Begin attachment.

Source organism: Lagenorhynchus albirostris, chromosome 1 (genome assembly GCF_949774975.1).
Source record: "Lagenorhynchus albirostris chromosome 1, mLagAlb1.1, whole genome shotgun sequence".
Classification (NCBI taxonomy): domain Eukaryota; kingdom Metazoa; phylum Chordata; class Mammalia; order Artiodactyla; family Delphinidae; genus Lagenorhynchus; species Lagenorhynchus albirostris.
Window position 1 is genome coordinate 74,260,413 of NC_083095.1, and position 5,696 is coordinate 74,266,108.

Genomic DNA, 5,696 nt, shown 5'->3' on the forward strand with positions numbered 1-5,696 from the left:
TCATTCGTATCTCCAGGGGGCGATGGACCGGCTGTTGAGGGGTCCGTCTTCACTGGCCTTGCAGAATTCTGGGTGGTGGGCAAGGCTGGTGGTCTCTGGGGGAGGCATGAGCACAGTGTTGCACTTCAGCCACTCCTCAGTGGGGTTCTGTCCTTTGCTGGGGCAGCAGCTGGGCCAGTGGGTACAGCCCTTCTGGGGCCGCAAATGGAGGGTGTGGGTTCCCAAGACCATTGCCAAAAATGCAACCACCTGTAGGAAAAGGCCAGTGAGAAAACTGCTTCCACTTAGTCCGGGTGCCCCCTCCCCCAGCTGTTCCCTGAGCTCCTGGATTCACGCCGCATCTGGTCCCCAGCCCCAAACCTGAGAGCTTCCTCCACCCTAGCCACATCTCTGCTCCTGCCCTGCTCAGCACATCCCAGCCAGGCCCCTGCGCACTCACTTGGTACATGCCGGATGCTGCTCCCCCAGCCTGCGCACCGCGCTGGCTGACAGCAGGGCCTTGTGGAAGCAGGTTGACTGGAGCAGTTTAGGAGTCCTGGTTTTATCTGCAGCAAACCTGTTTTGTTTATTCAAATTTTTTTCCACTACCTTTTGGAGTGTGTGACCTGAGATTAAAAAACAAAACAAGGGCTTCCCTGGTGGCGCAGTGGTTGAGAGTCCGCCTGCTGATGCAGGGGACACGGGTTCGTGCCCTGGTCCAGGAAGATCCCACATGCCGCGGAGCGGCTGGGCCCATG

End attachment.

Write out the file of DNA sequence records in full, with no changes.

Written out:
Source organism: Lagenorhynchus albirostris, chromosome 1 (genome assembly GCF_949774975.1).
Source record: "Lagenorhynchus albirostris chromosome 1, mLagAlb1.1, whole genome shotgun sequence".
Classification (NCBI taxonomy): domain Eukaryota; kingdom Metazoa; phylum Chordata; class Mammalia; order Artiodactyla; family Delphinidae; genus Lagenorhynchus; species Lagenorhynchus albirostris.
Window position 1 is genome coordinate 74,260,413 of NC_083095.1, and position 5,696 is coordinate 74,266,108.

Genomic DNA, 5,696 nt, shown 5'->3' on the forward strand with positions numbered 1-5,696 from the left:
TCATTCGTATCTCCAGGGGGCGATGGACCGGCTGTTGAGGGGTCCGTCTTCACTGGCCTTGCAGAATTCTGGGTGGTGGGCAAGGCTGGTGGTCTCTGGGGGAGGCATGAGCACAGTGTTGCACTTCAGCCACTCCTCAGTGGGGTTCTGTCCTTTGCTGGGGCAGCAGCTGGGCCAGTGGGTACAGCCCTTCTGGGGCCGCAAATGGAGGGTGTGGGTTCCCAAGACCATTGCCAAAAATGCAACCACCTGTAGGAAAAGGCCAGTGAGAAAACTGCTTCCACTTAGTCCGGGTGCCCCCTCCCCCAGCTGTTCCCTGAGCTCCTGGATTCACGCCGCATCTGGTCCCCAGCCCCAAACCTGAGAGCTTCCTCCACCCTAGCCACATCTCTGCTCCTGCCCTGCTCAGCACATCCCAGCCAGGCCCCTGCGCACTCACTTGGTACATGCCGGATGCTGCTCCCCCAGCCTGCGCACCGCGCTGGCTGACAGCAGGGCCTTGTGGAAGCAGGTTGACTGGAGCAGTTTAGGAGTCCTGGTTTTATCTGCAGCAAACCTGTTTTGTTTATTCAAATTTTTTTCCACTACCTTTTGGAGTGTGTGACCTGAGATTAAAAAACAAAACAAGGGCTTCCCTGGTGGCGCAGTGGTTGAGAGTCCGCCTGCTGATGCAGGGGACACGGGTTCGTGCCCTGGTCCAGGAAGATCCCACATGCCGCGGAGCGGCTGGGCCCATG